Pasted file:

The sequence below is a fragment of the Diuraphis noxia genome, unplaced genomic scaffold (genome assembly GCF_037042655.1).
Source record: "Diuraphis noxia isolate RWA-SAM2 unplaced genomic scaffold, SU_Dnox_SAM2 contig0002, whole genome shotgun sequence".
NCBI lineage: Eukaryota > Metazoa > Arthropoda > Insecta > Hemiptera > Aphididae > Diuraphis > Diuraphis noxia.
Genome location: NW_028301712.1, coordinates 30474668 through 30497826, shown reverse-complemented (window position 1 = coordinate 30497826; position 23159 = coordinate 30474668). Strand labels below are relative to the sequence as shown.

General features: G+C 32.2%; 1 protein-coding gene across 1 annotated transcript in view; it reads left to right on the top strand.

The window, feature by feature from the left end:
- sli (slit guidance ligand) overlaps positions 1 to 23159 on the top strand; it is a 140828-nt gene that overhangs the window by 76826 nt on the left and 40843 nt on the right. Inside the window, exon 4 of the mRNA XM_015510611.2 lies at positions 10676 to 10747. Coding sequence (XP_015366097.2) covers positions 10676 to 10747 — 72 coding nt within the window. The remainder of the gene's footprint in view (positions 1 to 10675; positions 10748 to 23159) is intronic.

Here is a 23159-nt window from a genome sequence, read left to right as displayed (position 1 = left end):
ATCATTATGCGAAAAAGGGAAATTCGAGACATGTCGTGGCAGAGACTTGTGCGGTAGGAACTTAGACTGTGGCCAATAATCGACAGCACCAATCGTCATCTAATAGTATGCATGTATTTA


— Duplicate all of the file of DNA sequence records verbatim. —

The sequence below is a fragment of the Diuraphis noxia genome, unplaced genomic scaffold (genome assembly GCF_037042655.1).
Source record: "Diuraphis noxia isolate RWA-SAM2 unplaced genomic scaffold, SU_Dnox_SAM2 contig0002, whole genome shotgun sequence".
NCBI lineage: Eukaryota > Metazoa > Arthropoda > Insecta > Hemiptera > Aphididae > Diuraphis > Diuraphis noxia.
Genome location: NW_028301712.1, coordinates 30474668 through 30497826, shown reverse-complemented (window position 1 = coordinate 30497826; position 23159 = coordinate 30474668). Strand labels below are relative to the sequence as shown.

General features: G+C 32.2%; 1 protein-coding gene across 1 annotated transcript in view; it reads left to right on the top strand.

The window, feature by feature from the left end:
- sli (slit guidance ligand) overlaps positions 1 to 23159 on the top strand; it is a 140828-nt gene that overhangs the window by 76826 nt on the left and 40843 nt on the right. Inside the window, exon 4 of the mRNA XM_015510611.2 lies at positions 10676 to 10747. Coding sequence (XP_015366097.2) covers positions 10676 to 10747 — 72 coding nt within the window. The remainder of the gene's footprint in view (positions 1 to 10675; positions 10748 to 23159) is intronic.

Here is a 23159-nt window from a genome sequence, read left to right as displayed (position 1 = left end):
ATCATTATGCGAAAAAGGGAAATTCGAGACATGTCGTGGCAGAGACTTGTGCGGTAGGAACTTAGACTGTGGCCAATAATCGACAGCACCAATCGTCATCTAATAGTATGCATGTATTTA